News / Africa

Kenyans Still Living in Camps From '07 Elections

A child sit on a donkey cart after they were handed food at a World Food Program compound in a displacement camp in Dadaab, Kenya. (file photo)
A child sit on a donkey cart after they were handed food at a World Food Program compound in a displacement camp in Dadaab, Kenya. (file photo)

As Kenya enters 2012, an election year, there are still thousands of Kenyans languishing in temporary settlements, having been displaced by the violence of the last elections in late 2007. These Kenyans are calling for the government to resettle them once and for all. 

Peter Kariuki has been living in a tent with his wife and three children since running away from violence and chaos in early 2008.

Their tent is in a settlement called Mawingu, near the town of Nakuru, a couple of hours from Nairobi. More than 12,000 people live in 2,300 tents at the site.

Three years ago the Kenyan government promised to purchase a large tract of the land for the Mawingu community, on which they could build houses, as many members did not feel safe to return to their homes.

They are still waiting for the land.

“It has been so painful, because within those three years we have lost around 122 people in the camp," he said. "They died due to high blood pressure, some of them pneumatic, some of them - diabetes. This is due to [the fact that] all that we had was lost.”

Minister of Special Programs Esther Murungi was not available for comment when contacted by VOA.

The Kenya Human Rights Commission estimates that more than 660,000 Kenyans fled their homes in the days and months following the December 2007 elections.

Much of the fighting was ethnic based, where communities turned against one another following the disputed election results. Later investigations carried out by different organizations accused politicians of whipping up ethnic sentiments for political gains.

Since 2008, the Kenyan government has conducted a number of programs and offered funds for people to return to their original homes or start up new lives elsewhere.  But there are about 20 settlements like Mawingu where people are living in temporary shelters.

Commissioner Fatuma Ibrahim is with the Kenya National Commission on Human Rights, another government watchdog.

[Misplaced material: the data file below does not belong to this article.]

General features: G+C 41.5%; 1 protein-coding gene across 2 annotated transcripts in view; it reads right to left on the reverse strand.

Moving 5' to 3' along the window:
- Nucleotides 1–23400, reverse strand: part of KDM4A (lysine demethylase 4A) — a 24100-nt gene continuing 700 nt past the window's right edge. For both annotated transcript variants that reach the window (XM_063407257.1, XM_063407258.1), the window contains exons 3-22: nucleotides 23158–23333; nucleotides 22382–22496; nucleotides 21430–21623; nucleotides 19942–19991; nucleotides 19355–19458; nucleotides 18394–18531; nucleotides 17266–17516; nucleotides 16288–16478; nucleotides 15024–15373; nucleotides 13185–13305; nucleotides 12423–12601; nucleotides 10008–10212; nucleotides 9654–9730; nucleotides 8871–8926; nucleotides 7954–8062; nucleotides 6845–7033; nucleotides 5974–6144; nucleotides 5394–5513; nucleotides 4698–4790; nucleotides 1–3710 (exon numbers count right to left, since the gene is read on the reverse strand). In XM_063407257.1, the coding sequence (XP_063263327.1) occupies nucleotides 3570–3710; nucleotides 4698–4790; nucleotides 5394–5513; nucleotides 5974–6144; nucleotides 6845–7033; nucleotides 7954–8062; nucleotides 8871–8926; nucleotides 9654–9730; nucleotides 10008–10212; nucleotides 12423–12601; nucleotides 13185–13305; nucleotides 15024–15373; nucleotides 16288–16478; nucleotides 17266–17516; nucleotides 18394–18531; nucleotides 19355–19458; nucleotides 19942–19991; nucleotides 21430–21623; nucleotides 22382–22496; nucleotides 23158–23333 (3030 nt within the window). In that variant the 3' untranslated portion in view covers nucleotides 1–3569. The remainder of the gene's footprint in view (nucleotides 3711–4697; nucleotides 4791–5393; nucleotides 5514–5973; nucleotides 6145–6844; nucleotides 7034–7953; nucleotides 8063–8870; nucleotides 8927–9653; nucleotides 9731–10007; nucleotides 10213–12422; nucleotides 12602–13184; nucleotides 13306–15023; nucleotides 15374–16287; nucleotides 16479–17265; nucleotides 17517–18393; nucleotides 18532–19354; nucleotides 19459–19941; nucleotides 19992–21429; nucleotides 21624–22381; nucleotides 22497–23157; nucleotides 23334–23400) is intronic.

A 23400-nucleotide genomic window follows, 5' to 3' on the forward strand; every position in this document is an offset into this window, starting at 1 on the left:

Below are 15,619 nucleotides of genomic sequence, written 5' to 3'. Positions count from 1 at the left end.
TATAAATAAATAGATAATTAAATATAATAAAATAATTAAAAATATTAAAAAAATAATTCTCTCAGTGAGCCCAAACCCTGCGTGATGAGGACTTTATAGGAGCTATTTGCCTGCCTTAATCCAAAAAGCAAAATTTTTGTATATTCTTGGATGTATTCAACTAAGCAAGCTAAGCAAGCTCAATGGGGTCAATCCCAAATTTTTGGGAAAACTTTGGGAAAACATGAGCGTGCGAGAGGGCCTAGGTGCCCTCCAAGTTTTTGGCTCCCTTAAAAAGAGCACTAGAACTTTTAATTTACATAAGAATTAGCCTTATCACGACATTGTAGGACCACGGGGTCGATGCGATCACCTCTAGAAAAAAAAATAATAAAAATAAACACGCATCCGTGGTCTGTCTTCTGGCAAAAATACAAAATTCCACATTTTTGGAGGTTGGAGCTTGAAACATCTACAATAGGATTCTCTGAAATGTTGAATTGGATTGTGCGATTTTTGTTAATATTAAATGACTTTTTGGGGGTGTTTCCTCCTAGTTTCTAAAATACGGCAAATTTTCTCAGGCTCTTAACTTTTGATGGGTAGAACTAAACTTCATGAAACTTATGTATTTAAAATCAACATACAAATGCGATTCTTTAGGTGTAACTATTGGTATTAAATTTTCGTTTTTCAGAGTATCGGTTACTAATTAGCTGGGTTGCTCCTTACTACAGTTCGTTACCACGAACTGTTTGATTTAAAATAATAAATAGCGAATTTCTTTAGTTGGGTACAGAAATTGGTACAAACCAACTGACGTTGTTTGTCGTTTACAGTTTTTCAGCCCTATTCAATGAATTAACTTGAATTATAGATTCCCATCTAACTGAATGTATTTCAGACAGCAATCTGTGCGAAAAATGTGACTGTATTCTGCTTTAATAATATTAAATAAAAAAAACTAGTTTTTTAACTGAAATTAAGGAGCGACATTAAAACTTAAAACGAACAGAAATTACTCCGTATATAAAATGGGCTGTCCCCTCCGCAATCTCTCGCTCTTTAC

She says she thinks the government has done an effective job of resettling most people displaced by the post-election violence, especially with the challenges of defining who is eligible for assistance and whose cases are authentic. But, Ibrahim says, those still waiting for land face many hardships including inadequate shelter and poor nutrition and health.

She says she thinks the Kenyan government has failed to resolve underlying issues that ignited the post-election violence.

“I see the leaders have not honestly addressed the problem of internal displacement as a result of conflict related to elections or politics," said Ibrahim. "The government has not brought the politicians to the table in terms of saying that yes, people cannot go back to their farms for these reasons and these reasons, and punishing individuals at the local level.”

Currently, the Hague-based International Criminal Court is determining whether to proceed with the trials of six suspects, mostly government ministers, for their alleged roles in masterminding or financing the post-election violence that killed more than 1,000 people.

Kenyans are to go to the polls in 2012, although it is unclear whether the elections will be held in August or December.

You May Like

US Investors Eye IPO for China's Alibaba

E-commerce giant handled 80 percent of China's online business last year, logging more Internet transactions than US-based Amazon.com and eBay combined More

Video Uneasy Calm Settles Over Israel, Gaza Strip

As cease-fire begins, Palestinians celebrate in streets; Israelis remain wary More